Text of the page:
Adding to the unappealing marjoram die-back areas in this photo are 2 badly lace bug-damaged dwarf Rhododendron impeditum shrubs. They are brown because of the insect damage. Learn more about these pests. A close up shot of the damage is below.
The point here is not specifically the insect damage, but to emphasize how plant selection can make or break a garden’s ability to beautiful in all 4 seasons.
Damage from insects or disease can make plants ugly any time of the year. And no matter what is causing the damage to my rhodies, I have determined that these plants are not the ‘right plant’ for this place. For that reason, coupled with the fact that I don’t enjoy looking at a brown garden during winter, I will be removing these shrubs and replacing them, probably with lavender.
Why lavender? Well, I like it! If that is not reason enough, I think it’s a good choice because it is:
- evergreen AND makes flowers AND has a fragrance I love
- a different shade of green than anything currently in the garden; some cultivars have almost silver/gray foliage
- the blue flowers will look great with the golden marjoram foliage and also with the ‘Diablo’ red crocosmia and white ‘Shasta’ daisies I know are also in that bed
- extremely drought tolerant; and quite pest and disease free
- doesn’t grow too large for this narrow bed — neither wide nor tall
And since the lavenders will grow to be about the same size as the rhodies I’ll be removing, if we have another hard winter, the loss of the golden marjoram won’t be so glaring. In fact, there is some sedum ‘Angelina’ in the back of these beds. You can see it near the rock in the tall garden photo above and also in the lower left corner of the lace bug damage photo above. It is VERY reliably evergreen in our planting zone. So it in front of the lavender will ensure that I’ll have a colorful, evergreen presentation to the world during winter—well, if I prune the lavender at the right time. Stay tuned for how and when to prune lavender later this summer.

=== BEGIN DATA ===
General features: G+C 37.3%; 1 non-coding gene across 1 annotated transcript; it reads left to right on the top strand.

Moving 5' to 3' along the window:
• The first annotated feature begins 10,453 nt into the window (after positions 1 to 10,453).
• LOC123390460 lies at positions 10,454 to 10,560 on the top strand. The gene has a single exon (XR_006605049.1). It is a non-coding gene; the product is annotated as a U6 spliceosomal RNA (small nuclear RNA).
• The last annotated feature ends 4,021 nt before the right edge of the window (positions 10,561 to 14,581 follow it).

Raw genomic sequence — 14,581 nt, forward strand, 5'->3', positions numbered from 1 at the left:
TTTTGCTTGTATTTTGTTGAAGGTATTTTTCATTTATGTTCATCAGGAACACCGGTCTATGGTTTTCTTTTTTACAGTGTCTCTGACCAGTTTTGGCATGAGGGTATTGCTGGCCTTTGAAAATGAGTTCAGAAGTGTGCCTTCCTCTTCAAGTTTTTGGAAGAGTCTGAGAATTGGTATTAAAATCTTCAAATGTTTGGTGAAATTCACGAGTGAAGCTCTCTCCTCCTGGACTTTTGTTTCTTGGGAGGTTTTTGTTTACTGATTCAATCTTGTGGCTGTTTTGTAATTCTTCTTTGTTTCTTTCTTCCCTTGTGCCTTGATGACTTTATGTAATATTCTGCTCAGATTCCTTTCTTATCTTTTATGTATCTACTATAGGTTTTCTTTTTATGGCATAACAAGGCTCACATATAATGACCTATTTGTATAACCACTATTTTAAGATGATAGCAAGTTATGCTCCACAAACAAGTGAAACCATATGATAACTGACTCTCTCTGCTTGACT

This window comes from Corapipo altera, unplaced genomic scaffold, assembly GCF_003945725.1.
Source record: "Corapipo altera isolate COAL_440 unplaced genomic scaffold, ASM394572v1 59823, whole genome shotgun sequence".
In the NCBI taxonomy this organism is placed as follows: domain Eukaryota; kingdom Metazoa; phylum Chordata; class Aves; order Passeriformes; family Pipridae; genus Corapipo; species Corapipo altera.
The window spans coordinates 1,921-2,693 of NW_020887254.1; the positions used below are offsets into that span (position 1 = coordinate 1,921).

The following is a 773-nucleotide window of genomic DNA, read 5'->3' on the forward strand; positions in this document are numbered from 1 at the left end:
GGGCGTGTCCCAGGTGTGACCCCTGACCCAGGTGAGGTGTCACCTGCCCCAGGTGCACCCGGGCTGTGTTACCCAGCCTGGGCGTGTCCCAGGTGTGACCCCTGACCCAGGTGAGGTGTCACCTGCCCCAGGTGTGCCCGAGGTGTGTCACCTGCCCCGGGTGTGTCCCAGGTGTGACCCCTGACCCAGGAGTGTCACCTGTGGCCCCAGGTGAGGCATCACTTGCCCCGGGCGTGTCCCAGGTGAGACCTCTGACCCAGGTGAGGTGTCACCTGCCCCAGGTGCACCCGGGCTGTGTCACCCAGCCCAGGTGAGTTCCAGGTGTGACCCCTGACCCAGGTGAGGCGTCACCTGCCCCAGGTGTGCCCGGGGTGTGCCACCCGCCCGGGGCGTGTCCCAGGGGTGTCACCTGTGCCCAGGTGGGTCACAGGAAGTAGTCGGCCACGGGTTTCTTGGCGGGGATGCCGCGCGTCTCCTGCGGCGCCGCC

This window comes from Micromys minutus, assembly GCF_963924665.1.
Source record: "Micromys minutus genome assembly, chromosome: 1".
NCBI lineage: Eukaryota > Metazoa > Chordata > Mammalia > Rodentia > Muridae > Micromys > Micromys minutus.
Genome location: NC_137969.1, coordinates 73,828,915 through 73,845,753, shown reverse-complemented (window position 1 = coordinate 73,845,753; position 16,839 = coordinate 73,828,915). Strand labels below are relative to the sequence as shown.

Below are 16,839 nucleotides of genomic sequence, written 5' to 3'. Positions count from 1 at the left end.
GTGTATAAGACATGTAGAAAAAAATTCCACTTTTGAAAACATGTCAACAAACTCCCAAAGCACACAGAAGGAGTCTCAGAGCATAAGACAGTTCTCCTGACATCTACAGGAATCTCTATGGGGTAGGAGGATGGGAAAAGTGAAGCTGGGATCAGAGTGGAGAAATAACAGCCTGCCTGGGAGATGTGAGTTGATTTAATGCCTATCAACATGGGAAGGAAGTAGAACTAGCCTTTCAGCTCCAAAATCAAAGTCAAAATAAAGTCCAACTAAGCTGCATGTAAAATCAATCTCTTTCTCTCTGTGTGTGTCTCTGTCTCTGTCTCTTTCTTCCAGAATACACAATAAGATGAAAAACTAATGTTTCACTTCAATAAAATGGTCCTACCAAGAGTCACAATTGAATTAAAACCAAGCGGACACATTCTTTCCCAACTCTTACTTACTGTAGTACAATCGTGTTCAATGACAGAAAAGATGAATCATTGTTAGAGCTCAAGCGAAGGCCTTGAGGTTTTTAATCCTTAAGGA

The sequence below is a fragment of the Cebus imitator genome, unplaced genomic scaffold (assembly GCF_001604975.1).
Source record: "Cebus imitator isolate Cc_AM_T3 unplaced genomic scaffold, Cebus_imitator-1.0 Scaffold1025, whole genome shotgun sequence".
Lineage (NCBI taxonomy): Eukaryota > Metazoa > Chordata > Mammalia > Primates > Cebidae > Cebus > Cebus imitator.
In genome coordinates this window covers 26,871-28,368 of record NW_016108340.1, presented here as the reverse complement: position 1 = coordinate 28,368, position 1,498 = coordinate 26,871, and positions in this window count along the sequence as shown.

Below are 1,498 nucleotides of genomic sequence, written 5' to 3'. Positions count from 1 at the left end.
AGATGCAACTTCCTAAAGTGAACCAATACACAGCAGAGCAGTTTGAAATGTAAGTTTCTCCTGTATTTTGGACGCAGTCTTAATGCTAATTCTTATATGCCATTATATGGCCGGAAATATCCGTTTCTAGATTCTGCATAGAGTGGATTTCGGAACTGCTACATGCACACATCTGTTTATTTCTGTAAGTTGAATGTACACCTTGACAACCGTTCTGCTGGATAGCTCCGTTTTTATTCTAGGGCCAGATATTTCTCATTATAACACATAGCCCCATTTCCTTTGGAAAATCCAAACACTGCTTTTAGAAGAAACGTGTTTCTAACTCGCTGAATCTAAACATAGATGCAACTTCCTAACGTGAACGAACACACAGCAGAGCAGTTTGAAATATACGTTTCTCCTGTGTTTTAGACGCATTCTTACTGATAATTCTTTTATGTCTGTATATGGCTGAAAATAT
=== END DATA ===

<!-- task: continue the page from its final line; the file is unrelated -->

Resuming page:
Learn from mistakes and situations beyond your control is part of gardening. Don’t be afraid to ‘edit’ your garden when situations change. Believe me, just when you think you’ve covered every possible variable that could change, something ELSE will change. Remember: change is the only constant. I can’t remember who said that, but someone very astute. :-)
Here are some tips for gardening for 4-season interest:
- choose the main structure plants for least one zone colder than where you actually garden
- use the thirds rule of plant selection — 1/3 evergreen (conifer or broad-leaf) woody plants, 1/3 deciduous woody plants, 1/3 perennials and/or annuals (including bulbs). This ensures there is variety that is almost always better than a mono-culture.
- select plants for pest and disease resistance
- some deciduous plants have lovely structure during winter; others — like most mop-head hydrangea — are pretty ugly
- know when to prune (and how) to ensure best evergreen foliage or twig coloration to carry through the winter
- try to incorporate some hardscape like rocks/boulders, a dry stream, a gravel edging, a colorful vase or other statuary